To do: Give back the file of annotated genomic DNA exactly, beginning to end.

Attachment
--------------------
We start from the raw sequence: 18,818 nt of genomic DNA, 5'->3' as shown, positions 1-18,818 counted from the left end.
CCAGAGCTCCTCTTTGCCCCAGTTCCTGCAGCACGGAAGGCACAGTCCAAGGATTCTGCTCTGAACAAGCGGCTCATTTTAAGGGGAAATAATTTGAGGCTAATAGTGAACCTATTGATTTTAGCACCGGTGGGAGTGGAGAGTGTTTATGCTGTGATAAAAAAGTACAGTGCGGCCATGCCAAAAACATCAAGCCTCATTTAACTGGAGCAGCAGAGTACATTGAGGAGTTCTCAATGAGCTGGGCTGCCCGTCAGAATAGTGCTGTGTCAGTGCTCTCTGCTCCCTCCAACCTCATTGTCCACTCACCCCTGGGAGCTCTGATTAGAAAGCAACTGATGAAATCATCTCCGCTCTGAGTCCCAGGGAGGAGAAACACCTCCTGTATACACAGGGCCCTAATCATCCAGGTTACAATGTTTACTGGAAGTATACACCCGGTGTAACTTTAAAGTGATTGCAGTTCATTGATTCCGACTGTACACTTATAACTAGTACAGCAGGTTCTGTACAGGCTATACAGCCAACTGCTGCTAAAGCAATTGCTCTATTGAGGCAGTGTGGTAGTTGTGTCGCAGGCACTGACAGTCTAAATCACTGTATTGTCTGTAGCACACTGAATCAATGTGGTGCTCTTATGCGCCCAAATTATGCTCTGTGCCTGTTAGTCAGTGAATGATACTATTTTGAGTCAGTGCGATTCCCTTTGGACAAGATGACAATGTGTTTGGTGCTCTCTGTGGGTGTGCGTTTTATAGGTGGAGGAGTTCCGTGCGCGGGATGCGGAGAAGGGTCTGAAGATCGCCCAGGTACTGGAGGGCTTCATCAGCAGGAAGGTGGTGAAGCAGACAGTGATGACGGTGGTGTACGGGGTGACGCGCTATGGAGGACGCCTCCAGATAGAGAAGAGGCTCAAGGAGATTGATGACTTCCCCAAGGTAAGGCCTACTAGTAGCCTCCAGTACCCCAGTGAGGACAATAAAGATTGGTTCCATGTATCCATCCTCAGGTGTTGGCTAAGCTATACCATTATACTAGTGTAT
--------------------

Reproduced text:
We start from the raw sequence: 18,818 nt of genomic DNA, 5'->3' as shown, positions 1-18,818 counted from the left end.
CCAGAGCTCCTCTTTGCCCCAGTTCCTGCAGCACGGAAGGCACAGTCCAAGGATTCTGCTCTGAACAAGCGGCTCATTTTAAGGGGAAATAATTTGAGGCTAATAGTGAACCTATTGATTTTAGCACCGGTGGGAGTGGAGAGTGTTTATGCTGTGATAAAAAAGTACAGTGCGGCCATGCCAAAAACATCAAGCCTCATTTAACTGGAGCAGCAGAGTACATTGAGGAGTTCTCAATGAGCTGGGCTGCCCGTCAGAATAGTGCTGTGTCAGTGCTCTCTGCTCCCTCCAACCTCATTGTCCACTCACCCCTGGGAGCTCTGATTAGAAAGCAACTGATGAAATCATCTCCGCTCTGAGTCCCAGGGAGGAGAAACACCTCCTGTATACACAGGGCCCTAATCATCCAGGTTACAATGTTTACTGGAAGTATACACCCGGTGTAACTTTAAAGTGATTGCAGTTCATTGATTCCGACTGTACACTTATAACTAGTACAGCAGGTTCTGTACAGGCTATACAGCCAACTGCTGCTAAAGCAATTGCTCTATTGAGGCAGTGTGGTAGTTGTGTCGCAGGCACTGACAGTCTAAATCACTGTATTGTCTGTAGCACACTGAATCAATGTGGTGCTCTTATGCGCCCAAATTATGCTCTGTGCCTGTTAGTCAGTGAATGATACTATTTTGAGTCAGTGCGATTCCCTTTGGACAAGATGACAATGTGTTTGGTGCTCTCTGTGGGTGTGCGTTTTATAGGTGGAGGAGTTCCGTGCGCGGGATGCGGAGAAGGGTCTGAAGATCGCCCAGGTACTGGAGGGCTTCATCAGCAGGAAGGTGGTGAAGCAGACAGTGATGACGGTGGTGTACGGGGTGACGCGCTATGGAGGACGCCTCCAGATAGAGAAGAGGCTCAAGGAGATTGATGACTTCCCCAAGGTAAGGCCTACTAGTAGCCTCCAGTACCCCAGTGAGGACAATAAAGATTGGTTCCATGTATCCATCCTCAGGTGTTGGCTAAGCTATACCATTATACTAGTGTAT